Yom Bet, The Seventh of Nissan
I just can't believe how long it's been since I've posted on this blog (Jan. 29th!!!!!!!!). This blog meant so much to me in the weeks and months when I first started it that it became hard for me to even imagine living without it. It just gave me so much outlet to express my work and my passion. I felt like I was finding my voice and a new and powerful way to make Torah live in my life. I felt like I had found a place to share how I was developing and growing as a rabbi, as a chaplain and as a person amid these precious and intense months of being a Clinical Pastoral Education resident, a pursuit that provides opportunities for spiritual and personal growth -- for confronting the ultimate questions that arise daily from being constantly so intimately in contact with the life and death that continually confront anyone willing to walk the halls of a modern hospital with their heart and their soul open -- that few other pursuits do.
But, as much as I realize what I've been missing by having put this blog aside, I also know that I used the energy I had devoted to it towards something else quite important -- to the task of working with our cancer patients here at our hospital as part of our palliative care team. That work has been so amazing and has given me so much to reflect on and (eventually) write about. Working with cancer patients means being around a lot of death, and that has certainly been draining. But, being witness to the dignity of people -- and their families -- amid their struggles with this terrible disease restores ones faith in God and in the human spirit in a way nothing else can. When a man who had expressed so much anger at God to me when he could still speak easily, chose -- through his pain and exhaustion -- to say "God, bless you; God, bless you" for his final words to me, my spirit soars in an unbelievable way. When I see a man wracked by pain refuse any pain medication because he wants to live for his sons, I am humbled. I am awed. I am awed by the stories I have seen every day since I began this work.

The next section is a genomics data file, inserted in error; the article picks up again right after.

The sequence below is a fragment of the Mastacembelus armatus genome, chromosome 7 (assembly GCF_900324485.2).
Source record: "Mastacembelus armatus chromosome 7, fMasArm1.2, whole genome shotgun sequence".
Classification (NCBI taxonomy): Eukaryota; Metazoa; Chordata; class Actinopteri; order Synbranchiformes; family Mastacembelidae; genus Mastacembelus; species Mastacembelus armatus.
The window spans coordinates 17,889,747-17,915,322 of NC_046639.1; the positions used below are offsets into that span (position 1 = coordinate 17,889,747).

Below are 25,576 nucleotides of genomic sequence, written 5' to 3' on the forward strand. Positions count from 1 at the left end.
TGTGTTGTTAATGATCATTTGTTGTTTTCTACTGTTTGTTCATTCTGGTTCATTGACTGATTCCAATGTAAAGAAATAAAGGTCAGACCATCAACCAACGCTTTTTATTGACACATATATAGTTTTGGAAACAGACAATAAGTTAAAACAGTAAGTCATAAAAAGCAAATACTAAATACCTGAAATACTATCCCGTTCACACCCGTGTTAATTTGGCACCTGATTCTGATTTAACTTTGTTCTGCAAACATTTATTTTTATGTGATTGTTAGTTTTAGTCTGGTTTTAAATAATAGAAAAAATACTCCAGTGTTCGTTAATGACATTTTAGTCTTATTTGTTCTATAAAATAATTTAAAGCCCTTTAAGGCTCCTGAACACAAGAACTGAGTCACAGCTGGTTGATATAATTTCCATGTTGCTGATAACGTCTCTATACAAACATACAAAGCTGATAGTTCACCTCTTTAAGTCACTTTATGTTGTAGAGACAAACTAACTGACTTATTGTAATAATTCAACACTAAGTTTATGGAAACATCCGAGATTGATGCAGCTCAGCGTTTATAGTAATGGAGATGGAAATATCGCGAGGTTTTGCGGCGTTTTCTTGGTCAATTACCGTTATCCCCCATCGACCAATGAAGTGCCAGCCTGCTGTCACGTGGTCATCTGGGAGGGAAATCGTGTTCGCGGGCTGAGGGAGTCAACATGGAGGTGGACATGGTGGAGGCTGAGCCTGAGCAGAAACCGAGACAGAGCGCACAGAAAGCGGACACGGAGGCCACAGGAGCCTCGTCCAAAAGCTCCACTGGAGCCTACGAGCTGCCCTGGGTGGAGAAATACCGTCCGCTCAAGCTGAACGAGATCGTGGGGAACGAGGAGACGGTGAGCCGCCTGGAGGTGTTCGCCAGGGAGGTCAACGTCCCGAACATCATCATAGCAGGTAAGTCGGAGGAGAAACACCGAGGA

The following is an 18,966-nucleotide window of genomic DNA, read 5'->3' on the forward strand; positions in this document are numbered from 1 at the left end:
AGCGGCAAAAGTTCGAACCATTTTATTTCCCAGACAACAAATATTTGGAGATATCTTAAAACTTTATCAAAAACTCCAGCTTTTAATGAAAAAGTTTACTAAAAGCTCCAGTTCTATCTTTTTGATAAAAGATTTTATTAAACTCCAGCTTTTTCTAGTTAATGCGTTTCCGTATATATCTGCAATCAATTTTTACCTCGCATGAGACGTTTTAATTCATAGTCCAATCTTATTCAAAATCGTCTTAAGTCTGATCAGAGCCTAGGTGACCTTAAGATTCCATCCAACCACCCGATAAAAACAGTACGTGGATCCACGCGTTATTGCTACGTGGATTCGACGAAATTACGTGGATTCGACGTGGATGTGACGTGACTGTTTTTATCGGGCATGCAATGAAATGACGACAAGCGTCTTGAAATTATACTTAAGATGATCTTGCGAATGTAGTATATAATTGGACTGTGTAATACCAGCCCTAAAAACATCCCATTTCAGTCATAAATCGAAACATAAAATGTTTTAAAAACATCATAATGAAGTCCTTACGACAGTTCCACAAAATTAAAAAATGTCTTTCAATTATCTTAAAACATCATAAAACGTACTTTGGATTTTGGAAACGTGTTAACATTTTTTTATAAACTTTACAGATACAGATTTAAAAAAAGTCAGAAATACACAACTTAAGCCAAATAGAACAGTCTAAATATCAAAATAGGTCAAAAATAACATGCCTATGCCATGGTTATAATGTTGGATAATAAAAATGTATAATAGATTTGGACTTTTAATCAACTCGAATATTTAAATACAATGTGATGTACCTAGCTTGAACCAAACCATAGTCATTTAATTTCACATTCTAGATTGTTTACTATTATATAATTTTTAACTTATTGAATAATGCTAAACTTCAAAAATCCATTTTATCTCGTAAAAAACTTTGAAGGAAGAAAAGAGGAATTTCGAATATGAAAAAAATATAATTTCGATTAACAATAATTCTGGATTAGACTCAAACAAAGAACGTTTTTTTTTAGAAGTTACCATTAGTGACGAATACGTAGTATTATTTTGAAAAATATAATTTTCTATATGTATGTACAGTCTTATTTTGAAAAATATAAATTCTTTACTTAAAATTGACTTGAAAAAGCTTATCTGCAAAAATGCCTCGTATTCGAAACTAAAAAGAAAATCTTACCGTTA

And, while I am truly sad to have put aside the Torah encounter I had started in this blog, I realize that now is a particularly exciting time to begin it again. In just about a week we enter that most universal of Jewish Holidays -- Passover, the great celebration of the freeing of slaves who endured unimaginable oppression and made a new beginning -- and journey! -- as a newly free people. What time could be better for restarting a journey!
And it was just this past Shabbat that we had another new beginning -- the beginning of our reading of the book of VaYikrah (of Leviticus) as part of the cycle of weekly Torah readings.
The very first word of this book is VaYikrah, which means, and He called.
And He called to Moshe, and spoke HaShem to him from the Tent of Meeting . . . (Lev. 1:1)
God calls to us in many ways, just as God called to Moses on that important day. In the chapters that follow in the Book of VaYikrah, a compelling and passionate story is told about the Israelites effort to hear that call, to find the proper way to serve God. Anyone who thinks this book is just a cold collection of laws about sacrifices has failed to peer deep into its words. In there, one will find an amazing obsession with Holiness, and a determination to become as Holy as possible. The path to that, as I hope to show you in the coming weeks of the readings from this book, is not just about figuring out how best to serve God. It is also about knowing how best to serve one's fellow human. There is no true service of God that does not involve both serving God directly and serving God's creatures and God's creation. This is one of the central messages of Judaism, the faith that refuses to look only to Heavens -- as other monotheistic religious expressions do sometimes -- and insists on always looking at the Earth as well.
Please come with me!!